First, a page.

"There's been research that shows some degree of erectile dysfunction can be reversed by that type of exercise when done in a regular and sustained fashion over several months," Bajic said.
Getting a good night's sleep is critical as well, he advised, as a healthy sleep-wake cycle is essential for normal testosterone production.
Can testosterone replacement therapy help?
Millions of American men are prescribed testosterone replacement therapy (TRT), usually in the form of a gel or injection, to restore levels of the hormone.
Bajic noted that TRT candidates need to meet two requirements: low testosterone, defined as an early-morning level of fewer than 300 nanograms per deciliter (n/dL), and at least one low-T symptom, such as low libido, ED, fatigue, difficulty losing fat or difficulty gaining muscle.
Both Bajic and Parekh said studies have indicated that TRT may prevent the progression from prediabetes to diabetes or even better control existing diabetes.
"We know that [TRT] helps with fat loss and muscle gain, and, eventually, if that's for a sustained period in a man who is diabetic, may lead to remission," Bajic said.
A study published in the journal Diabetes Care suggested that six months of TRT in men with type 2 diabetes led to improved insulin resistance and sexual function. A 2019 meta-study, published in the World Journal of Men's Health, analyzed more than 1,700 articles and 84 trials and found that TRT for men with type 2 diabetes led to improved sexual function, quality of life, bone density and muscle mass.
Parekh said increased libido is the primary benefit of TRT in men with diabetes.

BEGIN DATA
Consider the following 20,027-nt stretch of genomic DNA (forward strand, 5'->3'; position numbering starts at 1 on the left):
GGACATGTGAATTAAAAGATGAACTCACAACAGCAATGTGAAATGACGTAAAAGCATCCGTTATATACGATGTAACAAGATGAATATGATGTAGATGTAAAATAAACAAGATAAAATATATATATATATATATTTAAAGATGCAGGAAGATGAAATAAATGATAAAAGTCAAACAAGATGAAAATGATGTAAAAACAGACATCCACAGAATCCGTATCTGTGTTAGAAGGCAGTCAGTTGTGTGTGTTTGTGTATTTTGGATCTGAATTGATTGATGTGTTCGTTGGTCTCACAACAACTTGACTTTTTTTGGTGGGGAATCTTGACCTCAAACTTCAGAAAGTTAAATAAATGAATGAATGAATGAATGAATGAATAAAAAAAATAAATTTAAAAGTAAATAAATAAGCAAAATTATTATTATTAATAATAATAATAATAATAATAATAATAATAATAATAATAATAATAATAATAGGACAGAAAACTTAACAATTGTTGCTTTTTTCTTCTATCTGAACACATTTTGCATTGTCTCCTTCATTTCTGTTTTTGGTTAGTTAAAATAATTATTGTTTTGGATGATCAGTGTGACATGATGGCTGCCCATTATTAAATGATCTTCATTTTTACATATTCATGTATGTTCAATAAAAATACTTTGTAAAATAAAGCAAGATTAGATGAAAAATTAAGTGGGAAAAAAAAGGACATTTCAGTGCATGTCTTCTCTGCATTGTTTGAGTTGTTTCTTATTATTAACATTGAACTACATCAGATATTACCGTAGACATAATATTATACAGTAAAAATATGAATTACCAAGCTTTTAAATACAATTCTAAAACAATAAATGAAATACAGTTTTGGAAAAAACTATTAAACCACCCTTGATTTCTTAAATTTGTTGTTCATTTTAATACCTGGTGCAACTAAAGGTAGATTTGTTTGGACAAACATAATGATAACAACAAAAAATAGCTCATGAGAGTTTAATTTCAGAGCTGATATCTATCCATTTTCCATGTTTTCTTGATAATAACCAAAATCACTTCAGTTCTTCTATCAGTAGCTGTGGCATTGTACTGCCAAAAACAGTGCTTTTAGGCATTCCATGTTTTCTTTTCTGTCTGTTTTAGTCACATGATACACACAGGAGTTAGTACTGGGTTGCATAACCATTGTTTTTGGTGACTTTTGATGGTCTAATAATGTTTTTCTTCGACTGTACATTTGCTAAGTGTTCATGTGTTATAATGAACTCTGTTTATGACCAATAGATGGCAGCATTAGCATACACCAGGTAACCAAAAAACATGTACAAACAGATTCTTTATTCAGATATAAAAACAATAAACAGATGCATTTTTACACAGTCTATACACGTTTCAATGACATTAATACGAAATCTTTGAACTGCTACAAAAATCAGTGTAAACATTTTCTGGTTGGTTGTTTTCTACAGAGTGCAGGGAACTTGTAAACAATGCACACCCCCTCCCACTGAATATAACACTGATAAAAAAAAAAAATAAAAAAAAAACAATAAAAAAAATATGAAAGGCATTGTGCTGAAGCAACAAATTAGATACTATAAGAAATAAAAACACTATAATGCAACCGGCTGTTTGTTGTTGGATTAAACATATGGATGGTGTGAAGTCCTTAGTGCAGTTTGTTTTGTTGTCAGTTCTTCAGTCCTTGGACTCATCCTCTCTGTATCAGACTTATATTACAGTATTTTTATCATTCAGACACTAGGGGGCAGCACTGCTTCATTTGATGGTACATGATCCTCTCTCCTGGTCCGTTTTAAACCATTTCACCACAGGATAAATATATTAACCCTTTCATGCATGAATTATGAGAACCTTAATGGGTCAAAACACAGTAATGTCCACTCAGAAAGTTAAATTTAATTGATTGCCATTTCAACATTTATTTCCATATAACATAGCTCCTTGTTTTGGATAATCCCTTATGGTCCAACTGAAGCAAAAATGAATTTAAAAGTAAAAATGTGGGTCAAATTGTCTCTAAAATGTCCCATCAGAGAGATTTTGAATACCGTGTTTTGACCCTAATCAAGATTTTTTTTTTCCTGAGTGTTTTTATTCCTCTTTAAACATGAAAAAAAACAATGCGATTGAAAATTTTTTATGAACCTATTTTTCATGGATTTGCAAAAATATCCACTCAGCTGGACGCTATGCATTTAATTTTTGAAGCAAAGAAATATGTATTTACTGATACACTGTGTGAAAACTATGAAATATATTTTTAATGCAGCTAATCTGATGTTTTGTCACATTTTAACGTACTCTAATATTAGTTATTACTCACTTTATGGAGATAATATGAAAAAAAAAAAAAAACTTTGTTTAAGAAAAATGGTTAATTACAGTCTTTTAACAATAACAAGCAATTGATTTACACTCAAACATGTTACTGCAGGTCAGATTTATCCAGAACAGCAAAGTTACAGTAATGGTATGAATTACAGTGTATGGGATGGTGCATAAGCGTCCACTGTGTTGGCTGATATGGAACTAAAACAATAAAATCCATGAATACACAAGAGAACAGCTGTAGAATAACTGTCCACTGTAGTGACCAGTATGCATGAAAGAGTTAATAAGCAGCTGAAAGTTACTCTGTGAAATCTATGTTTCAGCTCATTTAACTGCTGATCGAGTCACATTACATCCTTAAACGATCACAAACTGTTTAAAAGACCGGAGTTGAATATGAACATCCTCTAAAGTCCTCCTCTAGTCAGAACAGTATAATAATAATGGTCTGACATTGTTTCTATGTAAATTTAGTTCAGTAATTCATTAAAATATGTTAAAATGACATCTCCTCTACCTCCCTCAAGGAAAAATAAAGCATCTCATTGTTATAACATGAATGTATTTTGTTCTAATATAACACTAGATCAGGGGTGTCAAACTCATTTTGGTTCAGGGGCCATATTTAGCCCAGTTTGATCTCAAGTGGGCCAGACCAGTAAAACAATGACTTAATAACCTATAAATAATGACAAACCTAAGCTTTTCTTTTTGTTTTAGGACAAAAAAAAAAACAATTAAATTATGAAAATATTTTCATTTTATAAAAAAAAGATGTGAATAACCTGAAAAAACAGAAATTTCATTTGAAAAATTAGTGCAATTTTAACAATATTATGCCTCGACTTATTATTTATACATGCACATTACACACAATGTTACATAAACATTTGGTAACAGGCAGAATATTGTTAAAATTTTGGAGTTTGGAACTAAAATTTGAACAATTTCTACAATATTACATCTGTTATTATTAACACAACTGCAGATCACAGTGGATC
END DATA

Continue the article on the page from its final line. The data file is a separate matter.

"There can be some mild improvement in erectile function with TRT, but I do counsel patients who often still require sildenafil or tadalafil, Viagra or Cialis for the erectile function," he said.
TRT is not without its risks, most notably a link to infertility because the treatment can lead to a decline in sperm production. For this reason, Parekh recommends that men who are planning to have children within the next few years consider other options.
"There are alternatives to testosterone therapy that I utilize," he said. "Human chorionic gonadotropin (hCG), clomiphene, anastrozole are all medications that are not FDA-approved, so it's off-label, but can treat the low testosterone and also preserve sperm production."
Further research is needed
Parekh would like to see more research on whether treating low-T in men with prediabetes would prevent or slow the rate of developing type 2 diabetes. And Bajic noted that he'd like to see researchers find ways to better identify which men with diabetes would benefit from earlier TRT intervention.
"Any research to further build on the association and awareness of the relationship between these two conditions, I think, is going to lead to better diabetic control, more effective treatment and, importantly, prevention," Bajic said.